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Gary Younge

Illustration: Ben Jennings
When Jacob Rees-Mogg lets slip what he really believes, the choices become clear

In a recent interview, the Indian novelist and campaigner Arundhati Roy described a tabletop mountain in the Indian state of Odisha as a symbol for who or what will rule the world. “For the mining companies, the mountain is worth the cost of the bauxite that can be mined,” she told me. “For the people … who live on that mountain it’s a water tank [that] has held the water of the monsoons and the plains for centuries. [To them] that bauxite is worth nothing if it’s outside the mountain.” That, she said, raises the question, “Can we leave the bauxite in the mountain?”

Like the tale about the mountain and the decision about the bauxite, politics is, largely, about choices and narratives. It’s a choice, not simply between different manifestos, policies and programmes, but between competing stories about who we are, what is important, how we got here and where we go next.

This week clearly showcased the value systems underpinning the choice both in this election and in the broader political moment, and how they are framed by the media. They were revealed in remarks made accidentally and extemporaneously in two radio interviews – in moments of candour in which the interviewee spoke unselfconsciously in order to make a point, not the news. They went viral because they illustrated bigger truths that are widely held but rarely openly claimed.

The first involved Lloyd Russell-Moyle, the Labour MP for Brighton Kemptown, on Radio 5 Live’s Emma Barnett Gets Answers. Barnett, who does get answers but rarely really listens to them, was quizzing Russell-Moyle about why Labour wanted to broaden the debate beyond Brexit. He steered the conversation towards inequality, saying of the rich: “You will have a decision. What side are you on? Are you on the side of the tax dodgers and the billionaires or are you on the side of normal working people?”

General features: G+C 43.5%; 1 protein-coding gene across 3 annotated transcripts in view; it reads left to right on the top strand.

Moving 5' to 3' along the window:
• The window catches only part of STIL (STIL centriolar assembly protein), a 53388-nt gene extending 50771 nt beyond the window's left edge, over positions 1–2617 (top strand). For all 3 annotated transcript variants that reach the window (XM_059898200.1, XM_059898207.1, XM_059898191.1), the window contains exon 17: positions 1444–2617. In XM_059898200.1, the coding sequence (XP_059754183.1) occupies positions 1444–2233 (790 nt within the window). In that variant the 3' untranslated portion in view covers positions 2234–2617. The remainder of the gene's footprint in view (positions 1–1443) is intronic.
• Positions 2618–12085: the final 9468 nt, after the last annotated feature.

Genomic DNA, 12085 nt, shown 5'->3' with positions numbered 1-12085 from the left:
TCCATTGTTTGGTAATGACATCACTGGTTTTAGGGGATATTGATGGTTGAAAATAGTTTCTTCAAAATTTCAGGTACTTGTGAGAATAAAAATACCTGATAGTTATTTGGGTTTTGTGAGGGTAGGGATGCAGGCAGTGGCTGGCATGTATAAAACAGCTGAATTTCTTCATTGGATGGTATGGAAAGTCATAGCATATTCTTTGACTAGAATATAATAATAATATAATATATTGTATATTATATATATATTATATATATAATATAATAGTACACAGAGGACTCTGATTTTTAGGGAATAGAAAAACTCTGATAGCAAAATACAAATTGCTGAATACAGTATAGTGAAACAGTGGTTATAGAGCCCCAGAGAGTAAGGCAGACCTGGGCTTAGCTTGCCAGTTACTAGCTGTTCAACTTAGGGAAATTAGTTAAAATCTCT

“Some people aspire to be a billionaire in this country,” said Barnett. “Is that a dirty thing?”

“I don’t think anyone should be a billionaire,” replied Russell-Moyle.

The second involved Jacob Rees-Mogg, leader of the House of Commons, who was asked by Nick Ferrari on LBC if race or class discrimination had anything to do with the Grenfell tragedy. Rees-Mogg said no, pointing instead to the flammable cladding and the residents’ decision to obey the fire brigade’s demands to stay put. “If either of us were in a fire,” he told Ferrari, “whatever the fire brigade said we would leave the burning building. It just seems the common sense thing to do and it’s such a tragedy that that didn’t happen.”

Russell-Moyle let slip a combative vision of a country in which there should be a limit to how much wealth any one individual might have at a time when our schools and hospitals are underfunded, real wages have yet to recover from the financial crisis, and 14 million people live in relative poverty, 4 million of whom are working.

He set that limit pretty high. A billion pounds is a lot of money. Very few people aspire to that level of wealth because it’s impossible to imagine. It’s more than anyone can count or spend. In Britain it’s not the realm of the 1% – the targets of Occupy Wall Street – but the 0.0002%. Nonetheless, it lays down a clear marker about the kind of country Russell-Moyle does not want to live in – where obscene wealth is possible amid widespread poverty. And he makes it clear it’s a vision he’s prepared to fight for.